Despite Donald J. Trump’s shocking Electoral College victory on Tuesday night, voters in every Uptown New Orleans ward and all but three individual voting precincts sided with former Secretary of State Hillary Clinton — most by large double-digit margins, results show.
Trump won only three Uptown precincts clustered around the intersection of State Street and St. Charles Avenue. Of those, he won two by razor-thin margins, 47 percent to Clinton’s 45 percent, an actual lead of five votes in one precinct and seven votes in the other. Only in Precinct 14-14 did Trump’s margin over Clinton exceed 10 percentage points, where he won 150 votes to her 120.
By contrast, of the remaining 110 Uptown precincts, Clinton won only four by less than 10 percentage points. She won 77 percent of votes cast in Uptown precincts overall to Trump’s 17 percent, with some wards giving Clinton in excess of 80 percent of the vote.
At the polling place at the fire station on Magazine Street — where residents of the Irish Channel and Garden District cast ballots — many voters were more vocal in their opposition to Trump than they were in support for Clinton. Attorney Cliff Olsen said he had personally met Trump on two occasions, and came away disgusted both times.
“The man’s a lunatic,” Olsen said. “He’s a sociopath. You think he’s going to play ball with the Republicans? Hell, no.”
Mydia Casimier, who brought her daughter Destiny to the polls with her, said she recalled a stronger economy under President Bill Clinton, and felt Hillary Clinton’s career as a Senator and Secretary of State qualified her to be President.
“She’s a better candidate, and more experienced versus the Trump guy,” Casimier said. “He’s very arrogant, and his attitude is horrible.”
Voter Jeanie Sherlock described herself as an enthusiastic Clinton supporter, but was also repulsed by Trump — dating back to his demolition of highly-regarded architecture to build Trump Tower, which Sherlock called “an ostentatious piece of crap.”
“I can’t see how the majority of the electorate would want a sociopath,” Sherlock said. “I chose [Clinton] because I think she’ll make a great President. I think she has a plan. I think she’s intelligent. I think she’s well-informed and deliberative, and I think she can compromise with people, given a chance.”
John Ross Thomas said he started the Presidential election as a supporter of Bernie Sanders, but shifted without hesitation to support for Clinton once the Democratic primary ended — primarily based on the party’s support for LGBT issues.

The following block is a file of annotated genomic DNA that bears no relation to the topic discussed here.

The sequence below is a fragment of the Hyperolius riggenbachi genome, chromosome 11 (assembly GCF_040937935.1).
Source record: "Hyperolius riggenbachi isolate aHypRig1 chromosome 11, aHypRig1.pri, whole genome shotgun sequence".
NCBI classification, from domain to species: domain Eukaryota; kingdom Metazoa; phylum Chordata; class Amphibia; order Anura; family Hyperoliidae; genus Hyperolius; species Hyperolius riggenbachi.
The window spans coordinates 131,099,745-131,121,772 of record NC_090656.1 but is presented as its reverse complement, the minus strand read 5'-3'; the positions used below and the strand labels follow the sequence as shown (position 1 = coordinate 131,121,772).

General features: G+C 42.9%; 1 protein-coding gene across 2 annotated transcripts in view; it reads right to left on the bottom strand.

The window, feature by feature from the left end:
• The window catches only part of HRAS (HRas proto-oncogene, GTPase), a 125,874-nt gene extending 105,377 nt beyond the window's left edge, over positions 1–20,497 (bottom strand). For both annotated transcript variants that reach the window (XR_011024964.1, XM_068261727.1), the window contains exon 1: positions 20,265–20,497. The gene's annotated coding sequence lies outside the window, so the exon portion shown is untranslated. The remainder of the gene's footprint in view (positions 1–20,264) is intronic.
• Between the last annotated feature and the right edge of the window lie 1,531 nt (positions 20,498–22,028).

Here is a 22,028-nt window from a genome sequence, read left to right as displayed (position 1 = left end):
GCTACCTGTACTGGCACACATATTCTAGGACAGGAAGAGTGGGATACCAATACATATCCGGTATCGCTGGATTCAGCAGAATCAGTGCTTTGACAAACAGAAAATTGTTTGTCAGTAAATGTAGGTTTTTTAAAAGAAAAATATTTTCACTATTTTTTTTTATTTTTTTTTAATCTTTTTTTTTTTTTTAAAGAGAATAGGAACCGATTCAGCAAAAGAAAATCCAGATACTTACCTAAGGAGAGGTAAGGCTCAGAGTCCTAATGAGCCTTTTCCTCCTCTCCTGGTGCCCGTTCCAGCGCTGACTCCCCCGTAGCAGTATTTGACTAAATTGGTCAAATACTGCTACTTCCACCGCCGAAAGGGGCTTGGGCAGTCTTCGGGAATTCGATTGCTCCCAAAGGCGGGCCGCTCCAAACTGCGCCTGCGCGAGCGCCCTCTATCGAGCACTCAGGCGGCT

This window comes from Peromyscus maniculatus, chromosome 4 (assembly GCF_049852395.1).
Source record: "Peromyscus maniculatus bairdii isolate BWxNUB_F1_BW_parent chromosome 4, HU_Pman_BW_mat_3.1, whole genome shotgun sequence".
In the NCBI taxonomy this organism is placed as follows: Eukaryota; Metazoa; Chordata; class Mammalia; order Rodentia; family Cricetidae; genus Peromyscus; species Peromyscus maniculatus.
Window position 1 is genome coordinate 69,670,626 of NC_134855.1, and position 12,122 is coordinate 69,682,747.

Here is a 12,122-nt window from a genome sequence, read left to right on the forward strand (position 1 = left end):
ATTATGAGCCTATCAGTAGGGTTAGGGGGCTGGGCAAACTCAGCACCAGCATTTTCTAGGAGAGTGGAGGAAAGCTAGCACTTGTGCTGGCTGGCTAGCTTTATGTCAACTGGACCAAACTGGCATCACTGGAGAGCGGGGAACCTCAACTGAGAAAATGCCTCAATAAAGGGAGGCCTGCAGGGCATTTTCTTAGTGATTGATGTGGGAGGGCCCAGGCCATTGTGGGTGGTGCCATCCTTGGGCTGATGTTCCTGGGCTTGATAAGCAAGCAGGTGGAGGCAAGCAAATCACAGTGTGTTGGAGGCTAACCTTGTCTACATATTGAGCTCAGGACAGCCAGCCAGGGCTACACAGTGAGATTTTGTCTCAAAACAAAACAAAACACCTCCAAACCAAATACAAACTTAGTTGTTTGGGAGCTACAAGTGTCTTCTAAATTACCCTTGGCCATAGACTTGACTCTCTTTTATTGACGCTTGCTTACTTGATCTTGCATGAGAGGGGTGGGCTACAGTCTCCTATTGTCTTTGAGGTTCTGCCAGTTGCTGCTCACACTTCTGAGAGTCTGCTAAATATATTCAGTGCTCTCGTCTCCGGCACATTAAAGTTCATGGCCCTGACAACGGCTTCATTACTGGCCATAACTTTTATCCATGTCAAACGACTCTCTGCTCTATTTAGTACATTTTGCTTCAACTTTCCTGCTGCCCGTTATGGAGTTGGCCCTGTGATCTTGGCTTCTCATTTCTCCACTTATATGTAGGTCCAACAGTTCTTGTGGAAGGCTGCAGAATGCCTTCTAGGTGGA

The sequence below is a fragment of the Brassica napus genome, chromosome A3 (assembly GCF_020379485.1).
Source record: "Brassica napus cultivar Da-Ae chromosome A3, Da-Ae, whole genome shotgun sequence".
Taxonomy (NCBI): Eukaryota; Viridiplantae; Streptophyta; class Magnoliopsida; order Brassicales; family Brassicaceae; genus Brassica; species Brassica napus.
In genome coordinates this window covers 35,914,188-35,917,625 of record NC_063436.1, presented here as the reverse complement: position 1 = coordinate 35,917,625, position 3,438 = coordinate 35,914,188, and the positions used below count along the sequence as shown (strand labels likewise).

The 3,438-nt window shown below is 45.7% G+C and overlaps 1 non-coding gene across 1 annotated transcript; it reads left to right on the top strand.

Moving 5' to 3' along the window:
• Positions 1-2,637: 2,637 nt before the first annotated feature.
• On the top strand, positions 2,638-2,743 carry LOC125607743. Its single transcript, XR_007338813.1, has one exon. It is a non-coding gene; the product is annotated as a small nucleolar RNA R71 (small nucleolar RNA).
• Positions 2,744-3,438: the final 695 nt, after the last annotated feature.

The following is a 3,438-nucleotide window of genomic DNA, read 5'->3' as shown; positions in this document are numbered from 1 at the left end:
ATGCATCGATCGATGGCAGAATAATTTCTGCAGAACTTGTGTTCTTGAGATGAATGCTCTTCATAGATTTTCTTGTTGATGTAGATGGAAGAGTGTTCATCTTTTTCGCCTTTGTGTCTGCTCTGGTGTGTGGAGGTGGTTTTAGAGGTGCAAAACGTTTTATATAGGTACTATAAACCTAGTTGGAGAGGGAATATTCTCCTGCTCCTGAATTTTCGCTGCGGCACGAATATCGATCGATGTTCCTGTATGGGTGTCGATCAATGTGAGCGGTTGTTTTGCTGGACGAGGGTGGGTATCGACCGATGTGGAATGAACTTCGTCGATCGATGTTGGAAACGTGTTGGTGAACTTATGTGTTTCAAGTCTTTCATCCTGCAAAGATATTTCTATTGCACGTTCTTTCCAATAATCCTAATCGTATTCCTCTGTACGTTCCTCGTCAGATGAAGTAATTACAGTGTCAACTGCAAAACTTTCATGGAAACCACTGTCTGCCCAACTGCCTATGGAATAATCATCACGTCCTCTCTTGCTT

“I could never imagine voting for somebody like Trump,” Thomas said. “If Trump was to win, I would have to live in a constant state of fear. That’s not a world anybody should have to live in. We’ve come so far — I don’t want to go back.”
At Eleanor McMain High School — the polling place for voters in Broadmoor and part of the Audubon-university area — a wider range of opinions on the election was easier to find.
One man, a banker, said he was voting Trump in hopes of seeing the Dodd-Frank financial regulations and Obamacare rolled back, and another man said he “held [his] nose” to vote for Trump over Clinton, even though he would have preferred the Republican Party find a better leader. Neither man would share his name, however, and both said they believed Clinton would win.
Voter Hollis Manuel, too, said she chose Trump — but solely in opposition to Clinton’s outspoken support for abortion.
“I don’t like him at all,” Manuel said. “I’m only voting for him because of the abortion thing. I don’t stand with him at all.”
Opposition to abortion was a motivating factor for voter Katie Heitmann, also, but she chose a different path — independent conservative Evan McMullin, who launched his bid for the Presidency simply as a protest to Trump’s Republican nomination.
“I couldn’t see myself voting in good conscience for Trump or Clinton,” Heitmann said. “Part of it is Trump’s stance on immigration, and his lack of respect for women got him on my bad side. But Clinton, there’s the general distrust, and I am very pro-life. Neither candidate hit the mark on my most important issues.”
Precinct 14-17, the Audubon precinct that votes at McMain, turned out to have one of the highest tallies of third-party votes in the Uptown area. Former Gov. Gary Johnson, the Libertarian, drew 7.9 percent, Green party nominee Jill Stein won 3.7 percent, and other candidates drew another percentage point from Trump and Clinton.
One man, who didn’t give his name, dashed in and out of McMain solely to vote in the Presidential election “for somebody not named Trump or Clinton,” he said. After glancing over the ballot, he chose the candidate from the little-known Constitution Party.
Voter Stephen Coburn said he chose Johnson in hopes the third parties would “shake up the status quo.” Republicans win by marginalizing minorities, while Democrats punish people who try to support themselves, Coburn said — and Trump and Clinton were both bad examples.
“I think they’re both bad people, for different reasons, of course,” Coburn said. “One is a corrupt individual, and the other is a bigot and a fascist.”
As around the rest of Uptown and New Orleans, however, Clinton voters were the easiest to find at the Broadmoor polling place — if not, as would be revealed later in the night, in unexpected battleground states of Wisconsin and Michigan. As the sun set, Bette and Ken Kussmann walked hand-in-hand out of the art deco cafeteria at McMain, firm in their support of Hillary Clinton.
“I just like her stances,” Bette Kussmann said. “And, unlike my husband, I trust her.”
“But I voted for her, because she’s qualified,” Ken Kussman interjected. “I think she’s made her own trouble, but she’s definitely better than the alternative.”